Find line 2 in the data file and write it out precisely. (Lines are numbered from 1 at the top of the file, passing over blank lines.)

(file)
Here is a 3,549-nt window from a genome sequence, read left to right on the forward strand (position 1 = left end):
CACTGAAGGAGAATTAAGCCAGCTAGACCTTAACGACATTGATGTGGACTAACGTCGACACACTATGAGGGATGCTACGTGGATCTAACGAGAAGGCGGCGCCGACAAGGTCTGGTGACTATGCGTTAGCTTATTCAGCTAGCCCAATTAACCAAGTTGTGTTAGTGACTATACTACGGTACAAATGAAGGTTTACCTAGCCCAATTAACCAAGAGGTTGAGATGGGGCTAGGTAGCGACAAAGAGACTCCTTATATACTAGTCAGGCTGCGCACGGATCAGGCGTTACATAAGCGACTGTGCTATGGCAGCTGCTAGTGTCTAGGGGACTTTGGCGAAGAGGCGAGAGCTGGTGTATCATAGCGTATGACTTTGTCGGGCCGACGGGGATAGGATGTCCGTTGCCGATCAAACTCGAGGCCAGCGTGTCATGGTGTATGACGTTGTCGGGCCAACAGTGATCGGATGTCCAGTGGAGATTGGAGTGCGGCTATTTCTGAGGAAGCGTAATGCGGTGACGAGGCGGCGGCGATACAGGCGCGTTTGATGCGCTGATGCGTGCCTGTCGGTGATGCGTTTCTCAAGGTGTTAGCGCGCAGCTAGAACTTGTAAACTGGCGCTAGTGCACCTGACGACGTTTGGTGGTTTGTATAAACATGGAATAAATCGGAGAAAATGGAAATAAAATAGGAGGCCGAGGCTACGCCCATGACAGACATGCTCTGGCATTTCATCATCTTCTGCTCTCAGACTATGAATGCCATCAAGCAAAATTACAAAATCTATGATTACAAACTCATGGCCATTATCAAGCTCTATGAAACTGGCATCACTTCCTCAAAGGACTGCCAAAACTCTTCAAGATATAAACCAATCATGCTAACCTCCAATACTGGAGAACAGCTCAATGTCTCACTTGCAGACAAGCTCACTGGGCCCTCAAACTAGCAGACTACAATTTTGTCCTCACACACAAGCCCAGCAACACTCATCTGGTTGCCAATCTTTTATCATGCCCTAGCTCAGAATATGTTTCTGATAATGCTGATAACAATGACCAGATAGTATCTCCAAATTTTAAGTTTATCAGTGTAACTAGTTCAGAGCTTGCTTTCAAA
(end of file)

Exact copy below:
CACTGAAGGAGAATTAAGCCAGCTAGACCTTAACGACATTGATGTGGACTAACGTCGACACACTATGAGGGATGCTACGTGGATCTAACGAGAAGGCGGCGCCGACAAGGTCTGGTGACTATGCGTTAGCTTATTCAGCTAGCCCAATTAACCAAGTTGTGTTAGTGACTATACTACGGTACAAATGAAGGTTTACCTAGCCCAATTAACCAAGAGGTTGAGATGGGGCTAGGTAGCGACAAAGAGACTCCTTATATACTAGTCAGGCTGCGCACGGATCAGGCGTTACATAAGCGACTGTGCTATGGCAGCTGCTAGTGTCTAGGGGACTTTGGCGAAGAGGCGAGAGCTGGTGTATCATAGCGTATGACTTTGTCGGGCCGACGGGGATAGGATGTCCGTTGCCGATCAAACTCGAGGCCAGCGTGTCATGGTGTATGACGTTGTCGGGCCAACAGTGATCGGATGTCCAGTGGAGATTGGAGTGCGGCTATTTCTGAGGAAGCGTAATGCGGTGACGAGGCGGCGGCGATACAGGCGCGTTTGATGCGCTGATGCGTGCCTGTCGGTGATGCGTTTCTCAAGGTGTTAGCGCGCAGCTAGAACTTGTAAACTGGCGCTAGTGCACCTGACGACGTTTGGTGGTTTGTATAAACATGGAATAAATCGGAGAAAATGGAAATAAAATAGGAGGCCGAGGCTACGCCCATGACAGACATGCTCTGGCATTTCATCATCTTCTGCTCTCAGACTATGAATGCCATCAAGCAAAATTACAAAATCTATGATTACAAACTCATGGCCATTATCAAGCTCTATGAAACTGGCATCACTTCCTCAAAGGACTGCCAAAACTCTTCAAGATATAAACCAATCATGCTAACCTCCAATACTGGAGAACAGCTCAATGTCTCACTTGCAGACAAGCTCACTGGGCCCTCAAACTAGCAGACTACAATTTTGTCCTCACACACAAGCCCAGCAACACTCATCTGGTTGCCAATCTTTTATCATGCCCTAGCTCAGAATATGTTTCTGATAATGCTGATAACAATGACCAGATAGTATCTCCAAATTTTAAGTTTATCAGTGTAACTAGTTCAGAGCTTGCTTTCAAA